When earlier this week I declared to a New Yorker my intention to take a ride on the Staten Island ferry, said confidante counselled against it. The Staten Island ferry, she warned, “is kinda gross”. A number of more luxurious lines were recommended which would tour me around Manhattan in comfort, but I was unperturbed. The Staten Island ferry is a landmark of New York, in as far as a moving object can be a landmark, and being free it is one of the cheapest and easiest ways of seeing the city skyline.
It is also however an experience which with a little dollop of imagination serves as a transportation back in time and a connection to past peoples making voyages far more significant: for could anything be more evocative of the immigrant experience than being crushed with hundreds of other travellers on a crowded deck, all craning forward to see the Statue of Liberty? Tacky marketing may have cheapened its image, but the lone lady when seen for real still has the power to speak of the poignant hopes for a new world.
It was not the Statue alone that led me on flights of historical fancy. From the moment I arrived at the terminal and joined the crowd of hundreds gathered to board the next boat, I felt I had entered an exercise in emigrant re-enactment. When the gates opened, the masses did not enter with the weary plod of commuters, but with a hungry rush, the youngest racing ahead of the pack to dart down passageways and up stairways with the exuberance of so many floppy-haired Leonardo Di Caprios, until they broke into the sunlight and threw themselves against the railings.
As we left the dock there was some jostling for position at the starboard railings, which offered the prime views of Manhattan and the lady, and here not a few angry glances were earned for personal space encroached or jagged elbows inserted where they should not be. I myself almost erred into a fracas with a woman whose excessively-large hairclip was obstructing my camera, but a full-out tussle was avoided when I volunteered to extract myself from her hair and the oppressing mass and escape to the more sparsely populated port-side.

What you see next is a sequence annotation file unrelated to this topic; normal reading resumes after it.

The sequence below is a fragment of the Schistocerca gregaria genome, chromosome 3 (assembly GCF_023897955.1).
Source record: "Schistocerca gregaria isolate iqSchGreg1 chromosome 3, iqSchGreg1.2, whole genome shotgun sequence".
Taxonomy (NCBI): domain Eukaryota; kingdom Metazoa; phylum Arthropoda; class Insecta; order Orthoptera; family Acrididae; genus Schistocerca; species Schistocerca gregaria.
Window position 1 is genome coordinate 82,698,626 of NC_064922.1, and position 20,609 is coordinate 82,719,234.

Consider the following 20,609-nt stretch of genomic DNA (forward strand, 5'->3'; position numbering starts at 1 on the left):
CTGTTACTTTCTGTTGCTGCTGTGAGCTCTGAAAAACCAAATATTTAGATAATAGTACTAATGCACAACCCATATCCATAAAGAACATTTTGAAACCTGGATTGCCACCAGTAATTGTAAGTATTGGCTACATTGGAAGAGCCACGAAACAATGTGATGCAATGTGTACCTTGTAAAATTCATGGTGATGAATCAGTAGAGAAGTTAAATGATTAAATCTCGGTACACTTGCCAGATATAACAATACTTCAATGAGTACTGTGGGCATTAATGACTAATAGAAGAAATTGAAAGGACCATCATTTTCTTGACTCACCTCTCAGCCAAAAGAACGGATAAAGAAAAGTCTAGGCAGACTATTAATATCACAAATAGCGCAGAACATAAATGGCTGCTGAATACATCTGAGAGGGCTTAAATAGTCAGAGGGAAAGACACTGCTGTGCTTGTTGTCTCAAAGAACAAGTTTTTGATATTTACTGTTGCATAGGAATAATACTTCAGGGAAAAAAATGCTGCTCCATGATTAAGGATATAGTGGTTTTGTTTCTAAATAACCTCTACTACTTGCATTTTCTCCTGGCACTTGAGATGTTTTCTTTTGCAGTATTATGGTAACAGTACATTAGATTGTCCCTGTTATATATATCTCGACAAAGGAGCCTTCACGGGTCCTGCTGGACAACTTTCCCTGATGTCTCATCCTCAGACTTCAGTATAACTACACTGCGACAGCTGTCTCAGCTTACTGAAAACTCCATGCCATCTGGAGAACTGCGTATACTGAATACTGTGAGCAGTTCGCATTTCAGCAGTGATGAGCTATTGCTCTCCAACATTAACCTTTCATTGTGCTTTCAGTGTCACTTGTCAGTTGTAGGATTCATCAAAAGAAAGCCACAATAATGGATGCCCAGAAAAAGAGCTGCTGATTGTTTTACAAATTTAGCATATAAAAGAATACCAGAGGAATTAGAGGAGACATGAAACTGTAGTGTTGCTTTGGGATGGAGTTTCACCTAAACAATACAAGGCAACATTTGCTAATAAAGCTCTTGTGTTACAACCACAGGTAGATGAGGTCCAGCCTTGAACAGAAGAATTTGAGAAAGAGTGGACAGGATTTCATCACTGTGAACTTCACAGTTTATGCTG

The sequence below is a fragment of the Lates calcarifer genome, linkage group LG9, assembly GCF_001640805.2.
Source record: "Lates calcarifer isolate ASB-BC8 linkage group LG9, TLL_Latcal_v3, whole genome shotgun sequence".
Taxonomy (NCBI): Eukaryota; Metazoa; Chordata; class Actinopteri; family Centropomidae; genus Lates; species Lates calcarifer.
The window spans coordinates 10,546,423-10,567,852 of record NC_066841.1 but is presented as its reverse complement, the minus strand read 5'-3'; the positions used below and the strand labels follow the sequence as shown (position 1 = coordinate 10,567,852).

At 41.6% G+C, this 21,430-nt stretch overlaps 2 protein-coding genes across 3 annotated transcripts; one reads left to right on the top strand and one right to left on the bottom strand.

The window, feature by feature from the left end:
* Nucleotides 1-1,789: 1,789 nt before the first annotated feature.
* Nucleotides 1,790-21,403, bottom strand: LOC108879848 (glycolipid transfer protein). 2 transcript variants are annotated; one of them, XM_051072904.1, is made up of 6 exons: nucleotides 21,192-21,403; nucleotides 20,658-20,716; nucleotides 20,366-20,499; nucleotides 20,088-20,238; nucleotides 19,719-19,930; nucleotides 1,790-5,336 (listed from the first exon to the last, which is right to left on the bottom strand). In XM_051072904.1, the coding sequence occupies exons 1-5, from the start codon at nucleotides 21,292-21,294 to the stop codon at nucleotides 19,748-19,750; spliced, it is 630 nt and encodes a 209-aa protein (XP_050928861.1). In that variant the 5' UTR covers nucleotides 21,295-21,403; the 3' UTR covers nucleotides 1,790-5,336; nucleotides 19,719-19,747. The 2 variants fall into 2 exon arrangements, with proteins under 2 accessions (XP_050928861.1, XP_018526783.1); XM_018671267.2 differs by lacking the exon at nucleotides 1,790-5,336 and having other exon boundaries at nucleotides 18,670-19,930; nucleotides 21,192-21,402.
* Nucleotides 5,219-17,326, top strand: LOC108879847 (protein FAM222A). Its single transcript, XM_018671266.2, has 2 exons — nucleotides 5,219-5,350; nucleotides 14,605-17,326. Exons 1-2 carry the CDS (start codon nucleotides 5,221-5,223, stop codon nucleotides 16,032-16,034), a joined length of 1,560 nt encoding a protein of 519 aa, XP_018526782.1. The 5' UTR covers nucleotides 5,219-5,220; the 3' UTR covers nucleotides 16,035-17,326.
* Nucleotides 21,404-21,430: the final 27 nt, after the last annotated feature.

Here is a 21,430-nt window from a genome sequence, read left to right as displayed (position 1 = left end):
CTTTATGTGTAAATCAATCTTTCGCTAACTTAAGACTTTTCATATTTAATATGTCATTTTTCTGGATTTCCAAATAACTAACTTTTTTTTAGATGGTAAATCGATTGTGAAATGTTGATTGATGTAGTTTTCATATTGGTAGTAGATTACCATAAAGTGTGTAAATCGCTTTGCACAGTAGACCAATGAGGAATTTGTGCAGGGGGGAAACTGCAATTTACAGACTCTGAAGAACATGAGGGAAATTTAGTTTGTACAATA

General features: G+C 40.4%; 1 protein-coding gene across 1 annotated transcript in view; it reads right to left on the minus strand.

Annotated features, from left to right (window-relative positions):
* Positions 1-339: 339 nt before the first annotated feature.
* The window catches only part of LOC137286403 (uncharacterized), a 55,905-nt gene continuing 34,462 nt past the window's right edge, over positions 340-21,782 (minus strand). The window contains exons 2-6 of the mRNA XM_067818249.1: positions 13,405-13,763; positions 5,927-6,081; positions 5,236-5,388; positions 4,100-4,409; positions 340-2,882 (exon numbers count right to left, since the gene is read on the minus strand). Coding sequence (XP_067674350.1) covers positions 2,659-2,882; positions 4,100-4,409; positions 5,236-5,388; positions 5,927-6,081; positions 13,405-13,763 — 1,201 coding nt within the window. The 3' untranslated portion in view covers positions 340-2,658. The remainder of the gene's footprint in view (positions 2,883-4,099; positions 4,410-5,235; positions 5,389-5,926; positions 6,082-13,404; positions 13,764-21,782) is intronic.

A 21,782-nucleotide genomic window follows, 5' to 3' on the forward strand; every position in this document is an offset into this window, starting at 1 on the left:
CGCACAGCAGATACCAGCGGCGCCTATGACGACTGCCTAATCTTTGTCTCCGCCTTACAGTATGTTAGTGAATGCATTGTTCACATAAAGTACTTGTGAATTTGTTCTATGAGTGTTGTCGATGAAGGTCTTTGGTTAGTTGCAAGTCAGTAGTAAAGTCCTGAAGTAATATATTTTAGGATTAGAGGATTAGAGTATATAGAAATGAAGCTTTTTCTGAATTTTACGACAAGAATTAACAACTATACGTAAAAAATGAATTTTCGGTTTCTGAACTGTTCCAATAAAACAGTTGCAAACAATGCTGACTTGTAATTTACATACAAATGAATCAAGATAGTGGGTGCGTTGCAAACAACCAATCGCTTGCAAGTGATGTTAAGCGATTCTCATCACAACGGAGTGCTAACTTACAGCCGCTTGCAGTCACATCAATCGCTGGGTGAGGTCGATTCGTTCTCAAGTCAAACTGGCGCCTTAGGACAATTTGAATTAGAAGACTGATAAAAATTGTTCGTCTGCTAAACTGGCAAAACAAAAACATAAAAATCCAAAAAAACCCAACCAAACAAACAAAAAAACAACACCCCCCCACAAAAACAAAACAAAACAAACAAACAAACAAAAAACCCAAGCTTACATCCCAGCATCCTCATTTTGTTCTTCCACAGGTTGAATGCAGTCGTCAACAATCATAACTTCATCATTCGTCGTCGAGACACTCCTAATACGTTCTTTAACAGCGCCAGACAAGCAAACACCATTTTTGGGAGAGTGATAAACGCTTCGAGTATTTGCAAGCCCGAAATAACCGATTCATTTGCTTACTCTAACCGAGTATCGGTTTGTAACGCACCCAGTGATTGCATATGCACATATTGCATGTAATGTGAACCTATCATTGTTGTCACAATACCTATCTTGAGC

Strolling on the sunny side of the ship, where a comradely holiday atmosphere reigned, I had greater freedom to people-watch. Presumably because they consider it to be too “gross”, I did not detect a single New Yorker on the outbound ferry. Instead, as befits my nineteenth century emigration fantasy, I wandered through a cosmopolitan crowd. An old German derided the fact that the ferry had a police escort as idiocy (his actual German word was a little stronger); a young Englishman pretended for his girlfriend’s sake that he possessed specialist knowledge about bridges; and a small Egyptian boy pointed at my feet, laughed, and ran away, which prompted the nearby adult bystanders to pay my feet a little more attention than I was strictly comfortable with, though at least the conclusion of their observations was satisfactory: no one else found my feet amusing.
As we neared port the migrants peeled away from the railings and concentrated for disembarkation. The ferry edged sluggishly toward its dock and with a deafening groan reminiscent of the death-throes of the Titanic before its final plunge, nudged into rest. The huddled masses pressed forward in yearning against the chain corralling them, and, with its withdrawal, were finally free: free to storm forward as one and charge madly through the terminal building to catch the next return ferry. And here the fantasy broke: we were not emigrants arrived in a promised land. We were in Staten Island, and all we now wanted was to leave.